Alban Berg's feverish opera "Lulu" may not be the ideal way to make the acquaintance of American soprano Laura Aikin, but it is the way that is currently most available. Aikin sings the opera's enigmatic title role -- a femme who is literally fatale until her own bloody, untimely end -- in a hard-hitting, sex-saturated production that has just been released on an RM Associates DVD with Franz Welser Most conducting the Zurich Opera. Aikin's performance, the best I have heard since Evelyn Lear stopped singing the role, is helped enormously by acting skill that takes all of the role's excesses and ambiguities in stride and a voice that makes the stratospheric high notes seem easy and natural. She handles Berg's spiky modern idiom with an ease developed in a decade of collaboration with Pierre Boulez.

Berg died before finishing this opera, but he left a provisional conclusion, mimed to the accompaniment of orchestral music, in which Lulu is killed by Jack the Ripper. A standard operatic conclusion has been composed, despite opposition by Berg's widow and the Alban Berg Foundation, using Berg's notes and sketches, but this production ends the work, with a lot of blood, the way the composer left it.

Angelich's Liszt, to Go

Those who missed Nicholas Angelich's performance of Franz Liszt's three "Annees de Pelerinage" last week at the Kennedy Center, or those who heard it and want a souvenir, will welcome his recording on the Mirare label (three CDs). The music's subject matter (a chronicle of Liszt's travels in France, Switzerland and Italy) generates a lot of mood-and-scene painting and some technical challenges that pose no problem for Angelich.

A First From Michael Hersch

Michael Hersch, a young native of Washington (b. 1977), is making a name for himself as a composer on the international scene. His first recording, "Chamber Music" (Vanguard), features him as a pianist in three solemn, spare-textured works. String players of the Berlin Philharmonic perform in his Octet (at 31 minutes the most substantial work on the disc) and "After Holderin's Halfte des Lebens," a deep, philosophical dialogue for viola and cello. Hersch is a very serious, richly talented young man and definitely a composer to watch.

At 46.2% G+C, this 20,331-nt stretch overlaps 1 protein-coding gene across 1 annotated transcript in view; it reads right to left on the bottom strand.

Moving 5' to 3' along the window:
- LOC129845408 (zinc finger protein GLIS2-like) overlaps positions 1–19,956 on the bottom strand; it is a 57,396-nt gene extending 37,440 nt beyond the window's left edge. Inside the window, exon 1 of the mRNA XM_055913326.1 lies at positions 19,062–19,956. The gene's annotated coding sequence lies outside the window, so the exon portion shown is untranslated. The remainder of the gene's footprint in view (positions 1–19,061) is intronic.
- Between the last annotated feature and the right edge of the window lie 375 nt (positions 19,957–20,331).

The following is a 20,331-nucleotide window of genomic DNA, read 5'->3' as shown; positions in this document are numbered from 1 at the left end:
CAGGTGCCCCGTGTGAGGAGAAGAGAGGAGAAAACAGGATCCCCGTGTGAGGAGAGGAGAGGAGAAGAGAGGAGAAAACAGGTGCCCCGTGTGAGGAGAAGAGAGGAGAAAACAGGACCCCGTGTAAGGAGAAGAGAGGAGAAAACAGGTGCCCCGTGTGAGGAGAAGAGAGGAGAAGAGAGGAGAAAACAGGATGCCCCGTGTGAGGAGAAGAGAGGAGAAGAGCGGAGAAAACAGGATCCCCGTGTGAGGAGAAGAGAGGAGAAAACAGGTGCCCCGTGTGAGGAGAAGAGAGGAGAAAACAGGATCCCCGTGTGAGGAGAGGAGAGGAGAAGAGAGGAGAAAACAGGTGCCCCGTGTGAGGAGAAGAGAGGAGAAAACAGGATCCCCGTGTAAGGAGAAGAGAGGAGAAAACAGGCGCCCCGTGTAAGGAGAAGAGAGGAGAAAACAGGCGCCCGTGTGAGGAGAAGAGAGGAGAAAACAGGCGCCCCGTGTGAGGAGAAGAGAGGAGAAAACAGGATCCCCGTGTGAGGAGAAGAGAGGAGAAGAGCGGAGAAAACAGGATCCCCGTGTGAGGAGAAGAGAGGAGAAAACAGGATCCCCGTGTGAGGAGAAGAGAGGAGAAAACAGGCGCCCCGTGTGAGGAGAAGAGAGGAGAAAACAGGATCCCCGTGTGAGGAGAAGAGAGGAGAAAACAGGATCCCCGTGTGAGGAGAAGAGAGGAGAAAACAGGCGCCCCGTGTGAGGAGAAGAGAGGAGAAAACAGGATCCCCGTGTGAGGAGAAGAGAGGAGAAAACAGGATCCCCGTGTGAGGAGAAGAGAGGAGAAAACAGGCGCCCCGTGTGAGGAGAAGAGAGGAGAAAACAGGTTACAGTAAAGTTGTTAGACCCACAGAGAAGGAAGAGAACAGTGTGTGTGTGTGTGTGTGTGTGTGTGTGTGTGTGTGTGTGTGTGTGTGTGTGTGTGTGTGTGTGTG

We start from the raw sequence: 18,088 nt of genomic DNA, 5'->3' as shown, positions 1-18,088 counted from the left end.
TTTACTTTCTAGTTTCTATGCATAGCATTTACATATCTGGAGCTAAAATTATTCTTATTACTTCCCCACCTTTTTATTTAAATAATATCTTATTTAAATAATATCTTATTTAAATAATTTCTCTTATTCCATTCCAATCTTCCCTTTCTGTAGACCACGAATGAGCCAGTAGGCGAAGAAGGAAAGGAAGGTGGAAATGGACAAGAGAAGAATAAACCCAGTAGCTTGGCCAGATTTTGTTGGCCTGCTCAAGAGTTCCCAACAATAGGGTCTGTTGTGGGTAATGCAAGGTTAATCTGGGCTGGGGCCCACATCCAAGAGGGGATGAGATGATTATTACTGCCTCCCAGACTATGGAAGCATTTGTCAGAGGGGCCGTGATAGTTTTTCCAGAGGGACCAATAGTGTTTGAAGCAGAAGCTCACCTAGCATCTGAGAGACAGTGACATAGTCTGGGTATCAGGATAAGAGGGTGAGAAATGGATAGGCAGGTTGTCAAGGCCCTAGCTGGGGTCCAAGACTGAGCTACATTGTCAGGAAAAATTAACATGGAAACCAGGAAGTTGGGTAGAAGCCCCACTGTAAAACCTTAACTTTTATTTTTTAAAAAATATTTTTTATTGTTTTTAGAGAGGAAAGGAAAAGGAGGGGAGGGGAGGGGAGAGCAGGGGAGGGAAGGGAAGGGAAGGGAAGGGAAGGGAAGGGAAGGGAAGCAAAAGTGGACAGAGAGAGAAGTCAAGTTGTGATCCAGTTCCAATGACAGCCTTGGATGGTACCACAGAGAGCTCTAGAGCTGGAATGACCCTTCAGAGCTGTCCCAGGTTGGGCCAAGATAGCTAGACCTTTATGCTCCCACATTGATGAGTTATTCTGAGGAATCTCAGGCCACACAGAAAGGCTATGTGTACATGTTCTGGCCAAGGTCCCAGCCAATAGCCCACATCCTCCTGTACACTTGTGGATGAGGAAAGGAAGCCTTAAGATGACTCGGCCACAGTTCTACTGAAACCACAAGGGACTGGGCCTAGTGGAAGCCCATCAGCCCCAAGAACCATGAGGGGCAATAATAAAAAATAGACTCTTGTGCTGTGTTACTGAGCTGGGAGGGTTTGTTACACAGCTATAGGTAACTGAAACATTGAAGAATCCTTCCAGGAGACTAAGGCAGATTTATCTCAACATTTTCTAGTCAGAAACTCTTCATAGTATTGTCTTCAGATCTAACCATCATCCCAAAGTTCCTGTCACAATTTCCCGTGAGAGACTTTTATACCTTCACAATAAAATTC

Houston Opera's Local Voice

The recording of the Houston Grand Opera's production of Carlisle Floyd's "Of Mice and Men" has a special interest for Washington opera lovers. The recording resembles the Washington Opera's presentation of the same production with one major exception: The Houston recording has Gordon Hawkins giving a terrific performance in the leading role of George, friend and protector of the dimwitted Lenny. Hawkins, a Washington native, did not sing in the Washington performances, but the Houston recording allows us to enjoy his art.

A Poet in Operatic Measure

Robert Frost's longish, psychologically probing poem "The Death of the Hired Man" has been set to music for soprano and piano by Andrew Violette (who is now working on an opera based on "Paradise Lost"). On an Innova CD, soprano Sherry Zannoth and the composer-pianist explore every nuance of the work.

They are joined by tenor Brad Cresswell in "The Love Duet," which uses some intensely erotic verses of Walt Whitman.

Handel Duets, Rarely Heard

Some of Handel's most beautiful music was written as duets for female soprano and male (castrato) mezzo-soprano. Most of this music is seldom heard today, perhaps because of a shortage of castrati. But a fine sample is on "Amor e Gelosia: Handel: Operatic Duets," with soprano Patrizia Ciofi and mezzo-soprano Joyce di Donato accompanied by a baroque ensemble. It is one of the most beautiful records I have heard in a long time.

Angela Gheorghiu, 'Diva'

At this point in her career, soprano Angela Gheorghiu has not quite mastered the commanding presence that might justify the title of her latest CD, "Diva" (EMI). Still, her voice is pleasant and reliable, and her program is impeccably chosen, from "Casta Diva" to "O Mio Babbino Caro."

Alagna Gets a 'Berlioz' Workout

Tenor Roberto Alagna's latest CD, "Berlioz" (ENI), looks into the works of a composer who is generally respected but too seldom performed. The music gives some healthy exercise to the heroic capabilities of Alagna's voice.